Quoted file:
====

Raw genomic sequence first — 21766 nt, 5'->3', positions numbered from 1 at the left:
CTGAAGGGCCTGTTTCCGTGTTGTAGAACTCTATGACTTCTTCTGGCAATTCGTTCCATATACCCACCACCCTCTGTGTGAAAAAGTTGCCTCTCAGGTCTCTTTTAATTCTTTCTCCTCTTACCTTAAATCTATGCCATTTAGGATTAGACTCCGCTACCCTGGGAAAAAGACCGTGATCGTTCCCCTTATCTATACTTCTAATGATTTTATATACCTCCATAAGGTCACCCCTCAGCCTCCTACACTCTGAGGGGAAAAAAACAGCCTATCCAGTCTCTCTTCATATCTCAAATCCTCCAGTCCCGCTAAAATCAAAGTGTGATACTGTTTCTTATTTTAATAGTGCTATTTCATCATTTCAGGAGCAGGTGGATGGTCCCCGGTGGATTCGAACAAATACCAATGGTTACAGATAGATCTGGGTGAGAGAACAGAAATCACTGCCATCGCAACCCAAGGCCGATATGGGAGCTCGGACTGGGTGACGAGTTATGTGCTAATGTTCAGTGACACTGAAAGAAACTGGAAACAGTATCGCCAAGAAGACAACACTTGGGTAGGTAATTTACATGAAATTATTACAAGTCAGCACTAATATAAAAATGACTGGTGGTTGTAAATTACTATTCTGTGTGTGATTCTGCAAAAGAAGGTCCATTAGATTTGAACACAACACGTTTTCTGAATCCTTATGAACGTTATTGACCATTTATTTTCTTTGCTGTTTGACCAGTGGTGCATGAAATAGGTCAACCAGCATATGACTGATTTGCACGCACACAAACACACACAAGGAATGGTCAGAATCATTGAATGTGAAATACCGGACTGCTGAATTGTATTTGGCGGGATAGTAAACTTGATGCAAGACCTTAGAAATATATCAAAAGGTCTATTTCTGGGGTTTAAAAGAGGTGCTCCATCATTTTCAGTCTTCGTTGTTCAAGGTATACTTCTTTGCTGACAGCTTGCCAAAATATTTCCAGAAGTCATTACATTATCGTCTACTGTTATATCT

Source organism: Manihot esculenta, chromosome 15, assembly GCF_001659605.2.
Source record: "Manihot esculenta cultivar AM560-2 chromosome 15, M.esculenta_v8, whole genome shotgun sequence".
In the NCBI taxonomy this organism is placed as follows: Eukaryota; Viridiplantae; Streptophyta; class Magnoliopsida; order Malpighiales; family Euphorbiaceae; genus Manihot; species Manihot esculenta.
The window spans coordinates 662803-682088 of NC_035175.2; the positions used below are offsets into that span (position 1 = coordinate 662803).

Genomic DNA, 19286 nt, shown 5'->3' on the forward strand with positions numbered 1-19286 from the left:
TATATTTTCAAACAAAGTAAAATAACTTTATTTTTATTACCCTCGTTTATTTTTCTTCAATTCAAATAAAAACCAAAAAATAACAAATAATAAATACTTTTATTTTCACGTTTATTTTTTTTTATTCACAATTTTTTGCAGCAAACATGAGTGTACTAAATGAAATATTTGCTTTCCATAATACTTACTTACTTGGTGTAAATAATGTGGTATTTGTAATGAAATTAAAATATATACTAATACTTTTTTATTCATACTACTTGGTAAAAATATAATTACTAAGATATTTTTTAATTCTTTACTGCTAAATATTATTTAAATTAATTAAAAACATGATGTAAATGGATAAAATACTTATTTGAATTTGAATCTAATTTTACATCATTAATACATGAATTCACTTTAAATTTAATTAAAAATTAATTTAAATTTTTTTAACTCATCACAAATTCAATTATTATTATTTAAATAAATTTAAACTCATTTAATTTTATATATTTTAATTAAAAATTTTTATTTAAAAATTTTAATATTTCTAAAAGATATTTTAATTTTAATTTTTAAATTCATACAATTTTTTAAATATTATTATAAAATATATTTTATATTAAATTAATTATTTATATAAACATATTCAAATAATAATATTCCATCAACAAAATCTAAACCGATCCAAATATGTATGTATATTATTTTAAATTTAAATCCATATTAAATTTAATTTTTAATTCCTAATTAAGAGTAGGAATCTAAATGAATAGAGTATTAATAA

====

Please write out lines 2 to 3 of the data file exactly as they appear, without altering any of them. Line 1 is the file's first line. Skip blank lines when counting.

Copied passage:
CTGAAGGGCCTGTTTCCGTGTTGTAGAACTCTATGACTTCTTCTGGCAATTCGTTCCATATACCCACCACCCTCTGTGTGAAAAAGTTGCCTCTCAGGTCTCTTTTAATTCTTTCTCCTCTTACCTTAAATCTATGCCATTTAGGATTAGACTCCGCTACCCTGGGAAAAAGACCGTGATCGTTCCCCTTATCTATACTTCTAATGATTTTATATACCTCCATAAGGTCACCCCTCAGCCTCCTACACTCTGAGGGGAAAAAAACAGCCTATCCAGTCTCTCTTCATATCTCAAATCCTCCAGTCCCGCTAAAATCAAAGTGTGATACTGTTTCTTATTTTAATAGTGCTATTTCATCATTTCAGGAGCAGGTGGATGGTCCCCGGTGGATTCGAACAAATACCAATGGTTACAGATAGATCTGGGTGAGAGAACAGAAATCACTGCCATCGCAACCCAAGGCCGATATGGGAGCTCGGACTGGGTGACGAGTTATGTGCTAATGTTCAGTGACACTGAAAGAAACTGGAAACAGTATCGCCAAGAAGACAACACTTGGGTAGGTAATTTACATGAAATTATTACAAGTCAGCACTAATATAAAAATGACTGGTGGTTGTAAATTACTATTCTGTGTGTGATTCTGCAAAAGAAGGTCCATTAGATTTGAACACAACACGTTTTCTGAATCCTTATGAACGTTATTGACCATTTATTTTCTTTGCTGTTTGACCAGTGGTGCATGAAATAGGTCAACCAGCATATGACTGATTTGCACGCACACAAACACACACAAGGAATGGTCAGAATCATTGAATGTGAAATACCGGACTGCTGAATTGTATTTGGCGGGATAGTAAACTTGATGCAAGACCTTAGAAATATATCAAAAGGTCTATTTCTGGGGTTTAAAAGAGGTGCTCCATCATTTTCAGTCTTCGTTGTTCAAGGTATACTTCTTTGCTGACAGCTTGCCAAAATATTTCCAGAAGTCATTACATTATCGTCTACTGTTATATCT

Source organism: Manihot esculenta, chromosome 15, assembly GCF_001659605.2.